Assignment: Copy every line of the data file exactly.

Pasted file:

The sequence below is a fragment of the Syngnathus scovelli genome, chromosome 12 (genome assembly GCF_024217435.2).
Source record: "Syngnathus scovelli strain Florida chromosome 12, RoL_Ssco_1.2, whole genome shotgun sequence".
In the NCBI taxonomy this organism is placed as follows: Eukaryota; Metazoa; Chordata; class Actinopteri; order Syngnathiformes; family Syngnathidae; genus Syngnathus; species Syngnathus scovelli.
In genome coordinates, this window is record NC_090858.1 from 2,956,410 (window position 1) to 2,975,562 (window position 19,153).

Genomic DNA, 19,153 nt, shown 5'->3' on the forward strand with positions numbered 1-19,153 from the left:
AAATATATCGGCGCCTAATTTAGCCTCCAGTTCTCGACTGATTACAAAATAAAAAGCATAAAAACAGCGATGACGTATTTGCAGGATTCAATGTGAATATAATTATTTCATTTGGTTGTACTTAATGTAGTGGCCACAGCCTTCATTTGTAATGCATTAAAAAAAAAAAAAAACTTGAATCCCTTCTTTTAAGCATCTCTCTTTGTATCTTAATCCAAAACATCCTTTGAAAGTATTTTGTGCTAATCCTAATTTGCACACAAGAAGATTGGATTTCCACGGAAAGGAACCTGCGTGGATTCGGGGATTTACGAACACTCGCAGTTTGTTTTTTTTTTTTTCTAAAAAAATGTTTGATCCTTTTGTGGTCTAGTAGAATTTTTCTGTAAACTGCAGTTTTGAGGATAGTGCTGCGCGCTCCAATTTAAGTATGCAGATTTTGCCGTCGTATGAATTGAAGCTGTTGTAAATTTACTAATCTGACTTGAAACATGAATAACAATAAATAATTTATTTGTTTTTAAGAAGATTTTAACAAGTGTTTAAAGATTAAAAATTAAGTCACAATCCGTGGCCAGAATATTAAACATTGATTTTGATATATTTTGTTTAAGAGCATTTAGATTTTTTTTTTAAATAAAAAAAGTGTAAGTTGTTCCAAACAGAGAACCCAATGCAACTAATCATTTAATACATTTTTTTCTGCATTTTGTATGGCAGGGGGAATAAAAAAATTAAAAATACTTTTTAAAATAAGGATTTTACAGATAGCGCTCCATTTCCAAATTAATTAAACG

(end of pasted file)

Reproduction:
The sequence below is a fragment of the Syngnathus scovelli genome, chromosome 12 (genome assembly GCF_024217435.2).
Source record: "Syngnathus scovelli strain Florida chromosome 12, RoL_Ssco_1.2, whole genome shotgun sequence".
In the NCBI taxonomy this organism is placed as follows: Eukaryota; Metazoa; Chordata; class Actinopteri; order Syngnathiformes; family Syngnathidae; genus Syngnathus; species Syngnathus scovelli.
In genome coordinates, this window is record NC_090858.1 from 2,956,410 (window position 1) to 2,975,562 (window position 19,153).

Genomic DNA, 19,153 nt, shown 5'->3' on the forward strand with positions numbered 1-19,153 from the left:
AAATATATCGGCGCCTAATTTAGCCTCCAGTTCTCGACTGATTACAAAATAAAAAGCATAAAAACAGCGATGACGTATTTGCAGGATTCAATGTGAATATAATTATTTCATTTGGTTGTACTTAATGTAGTGGCCACAGCCTTCATTTGTAATGCATTAAAAAAAAAAAAAAACTTGAATCCCTTCTTTTAAGCATCTCTCTTTGTATCTTAATCCAAAACATCCTTTGAAAGTATTTTGTGCTAATCCTAATTTGCACACAAGAAGATTGGATTTCCACGGAAAGGAACCTGCGTGGATTCGGGGATTTACGAACACTCGCAGTTTGTTTTTTTTTTTTTCTAAAAAAATGTTTGATCCTTTTGTGGTCTAGTAGAATTTTTCTGTAAACTGCAGTTTTGAGGATAGTGCTGCGCGCTCCAATTTAAGTATGCAGATTTTGCCGTCGTATGAATTGAAGCTGTTGTAAATTTACTAATCTGACTTGAAACATGAATAACAATAAATAATTTATTTGTTTTTAAGAAGATTTTAACAAGTGTTTAAAGATTAAAAATTAAGTCACAATCCGTGGCCAGAATATTAAACATTGATTTTGATATATTTTGTTTAAGAGCATTTAGATTTTTTTTTTAAATAAAAAAAGTGTAAGTTGTTCCAAACAGAGAACCCAATGCAACTAATCATTTAATACATTTTTTTCTGCATTTTGTATGGCAGGGGGAATAAAAAAATTAAAAATACTTTTTAAAATAAGGATTTTACAGATAGCGCTCCATTTCCAAATTAATTAAACG